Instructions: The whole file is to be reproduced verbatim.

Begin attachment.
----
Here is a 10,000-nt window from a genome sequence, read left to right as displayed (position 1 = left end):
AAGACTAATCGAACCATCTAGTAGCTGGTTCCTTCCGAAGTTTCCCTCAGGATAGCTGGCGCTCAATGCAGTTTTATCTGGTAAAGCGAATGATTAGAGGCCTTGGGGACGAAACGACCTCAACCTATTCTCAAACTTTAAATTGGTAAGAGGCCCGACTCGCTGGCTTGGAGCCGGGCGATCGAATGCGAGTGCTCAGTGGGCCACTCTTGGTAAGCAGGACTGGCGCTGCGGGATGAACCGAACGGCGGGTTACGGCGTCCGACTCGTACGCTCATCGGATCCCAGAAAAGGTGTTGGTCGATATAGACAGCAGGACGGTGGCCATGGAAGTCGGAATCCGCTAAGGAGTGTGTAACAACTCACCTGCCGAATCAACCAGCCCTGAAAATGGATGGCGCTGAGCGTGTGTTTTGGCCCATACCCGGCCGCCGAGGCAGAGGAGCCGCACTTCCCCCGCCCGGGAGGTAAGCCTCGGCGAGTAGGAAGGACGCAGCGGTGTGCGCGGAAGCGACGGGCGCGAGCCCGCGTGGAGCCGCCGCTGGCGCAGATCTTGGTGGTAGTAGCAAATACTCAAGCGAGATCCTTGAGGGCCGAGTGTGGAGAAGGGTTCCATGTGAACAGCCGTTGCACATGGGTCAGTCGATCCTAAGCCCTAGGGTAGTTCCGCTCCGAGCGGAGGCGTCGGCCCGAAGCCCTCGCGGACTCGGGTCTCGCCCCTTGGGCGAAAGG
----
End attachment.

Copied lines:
Here is a 10,000-nt window from a genome sequence, read left to right as displayed (position 1 = left end):
AAGACTAATCGAACCATCTAGTAGCTGGTTCCTTCCGAAGTTTCCCTCAGGATAGCTGGCGCTCAATGCAGTTTTATCTGGTAAAGCGAATGATTAGAGGCCTTGGGGACGAAACGACCTCAACCTATTCTCAAACTTTAAATTGGTAAGAGGCCCGACTCGCTGGCTTGGAGCCGGGCGATCGAATGCGAGTGCTCAGTGGGCCACTCTTGGTAAGCAGGACTGGCGCTGCGGGATGAACCGAACGGCGGGTTACGGCGTCCGACTCGTACGCTCATCGGATCCCAGAAAAGGTGTTGGTCGATATAGACAGCAGGACGGTGGCCATGGAAGTCGGAATCCGCTAAGGAGTGTGTAACAACTCACCTGCCGAATCAACCAGCCCTGAAAATGGATGGCGCTGAGCGTGTGTTTTGGCCCATACCCGGCCGCCGAGGCAGAGGAGCCGCACTTCCCCCGCCCGGGAGGTAAGCCTCGGCGAGTAGGAAGGACGCAGCGGTGTGCGCGGAAGCGACGGGCGCGAGCCCGCGTGGAGCCGCCGCTGGCGCAGATCTTGGTGGTAGTAGCAAATACTCAAGCGAGATCCTTGAGGGCCGAGTGTGGAGAAGGGTTCCATGTGAACAGCCGTTGCACATGGGTCAGTCGATCCTAAGCCCTAGGGTAGTTCCGCTCCGAGCGGAGGCGTCGGCCCGAAGCCCTCGCGGACTCGGGTCTCGCCCCTTGGGCGAAAGG